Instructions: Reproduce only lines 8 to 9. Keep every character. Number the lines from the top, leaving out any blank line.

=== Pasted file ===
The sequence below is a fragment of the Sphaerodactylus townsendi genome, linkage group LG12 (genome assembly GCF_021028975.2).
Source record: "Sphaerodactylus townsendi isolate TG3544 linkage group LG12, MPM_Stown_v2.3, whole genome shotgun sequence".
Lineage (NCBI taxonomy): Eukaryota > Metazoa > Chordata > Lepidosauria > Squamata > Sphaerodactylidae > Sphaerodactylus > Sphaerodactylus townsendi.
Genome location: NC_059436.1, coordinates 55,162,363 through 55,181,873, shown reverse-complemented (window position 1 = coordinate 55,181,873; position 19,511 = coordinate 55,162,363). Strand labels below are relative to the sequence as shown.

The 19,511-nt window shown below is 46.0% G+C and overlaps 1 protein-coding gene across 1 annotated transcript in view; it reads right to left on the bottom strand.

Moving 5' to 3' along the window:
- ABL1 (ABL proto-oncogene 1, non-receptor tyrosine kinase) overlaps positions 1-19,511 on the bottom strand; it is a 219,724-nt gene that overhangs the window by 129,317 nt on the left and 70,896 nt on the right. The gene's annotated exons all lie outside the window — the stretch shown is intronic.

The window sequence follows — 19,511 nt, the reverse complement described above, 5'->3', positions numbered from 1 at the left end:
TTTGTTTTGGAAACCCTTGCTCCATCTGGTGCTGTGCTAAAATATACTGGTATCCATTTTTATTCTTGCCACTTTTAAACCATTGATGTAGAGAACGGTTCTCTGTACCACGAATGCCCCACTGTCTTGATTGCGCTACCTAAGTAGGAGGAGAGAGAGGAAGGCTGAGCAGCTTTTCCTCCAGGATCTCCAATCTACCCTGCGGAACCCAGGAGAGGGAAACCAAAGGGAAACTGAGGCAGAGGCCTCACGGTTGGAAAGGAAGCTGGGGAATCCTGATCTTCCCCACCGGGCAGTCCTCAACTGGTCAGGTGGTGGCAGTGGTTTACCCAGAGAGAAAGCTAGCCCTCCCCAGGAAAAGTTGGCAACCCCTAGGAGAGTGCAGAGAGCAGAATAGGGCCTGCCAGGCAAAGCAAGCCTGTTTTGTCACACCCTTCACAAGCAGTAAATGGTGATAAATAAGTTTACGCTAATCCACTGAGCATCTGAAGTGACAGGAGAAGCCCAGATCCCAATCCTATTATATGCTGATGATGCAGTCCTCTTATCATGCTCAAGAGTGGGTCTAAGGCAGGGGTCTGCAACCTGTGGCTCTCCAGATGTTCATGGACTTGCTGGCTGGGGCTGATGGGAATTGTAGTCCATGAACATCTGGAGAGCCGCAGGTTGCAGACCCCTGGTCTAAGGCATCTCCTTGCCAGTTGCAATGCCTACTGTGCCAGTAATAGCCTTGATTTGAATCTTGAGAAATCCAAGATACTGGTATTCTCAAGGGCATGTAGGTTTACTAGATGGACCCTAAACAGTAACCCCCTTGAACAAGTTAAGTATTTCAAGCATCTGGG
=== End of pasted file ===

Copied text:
The window sequence follows — 19,511 nt, the reverse complement described above, 5'->3', positions numbered from 1 at the left end:
TTTGTTTTGGAAACCCTTGCTCCATCTGGTGCTGTGCTAAAATATACTGGTATCCATTTTTATTCTTGCCACTTTTAAACCATTGATGTAGAGAACGGTTCTCTGTACCACGAATGCCCCACTGTCTTGATTGCGCTACCTAAGTAGGAGGAGAGAGAGGAAGGCTGAGCAGCTTTTCCTCCAGGATCTCCAATCTACCCTGCGGAACCCAGGAGAGGGAAACCAAAGGGAAACTGAGGCAGAGGCCTCACGGTTGGAAAGGAAGCTGGGGAATCCTGATCTTCCCCACCGGGCAGTCCTCAACTGGTCAGGTGGTGGCAGTGGTTTACCCAGAGAGAAAGCTAGCCCTCCCCAGGAAAAGTTGGCAACCCCTAGGAGAGTGCAGAGAGCAGAATAGGGCCTGCCAGGCAAAGCAAGCCTGTTTTGTCACACCCTTCACAAGCAGTAAATGGTGATAAATAAGTTTACGCTAATCCACTGAGCATCTGAAGTGACAGGAGAAGCCCAGATCCCAATCCTATTATATGCTGATGATGCAGTCCTCTTATCATGCTCAAGAGTGGGTCTAAGGCAGGGGTCTGCAACCTGTGGCTCTCCAGATGTTCATGGACTTGCTGGCTGGGGCTGATGGGAATTGTAGTCCATGAACATCTGGAGAGCCGCAGGTTGCAGACCCCTGGTCTAAGGCATCTCCTTGCCAGTTGCAATGCCTACTGTGCCAGTAATAGCCTTGATTTGAATCTTGAGAAATCCAAGATACTGGTATTCTCAAGGGCATGTAGGTTTACTAGATGGACCCTAAACAGTAACCCCCTTGAACAAGTTAAGTATTTCAAGCATCTGGG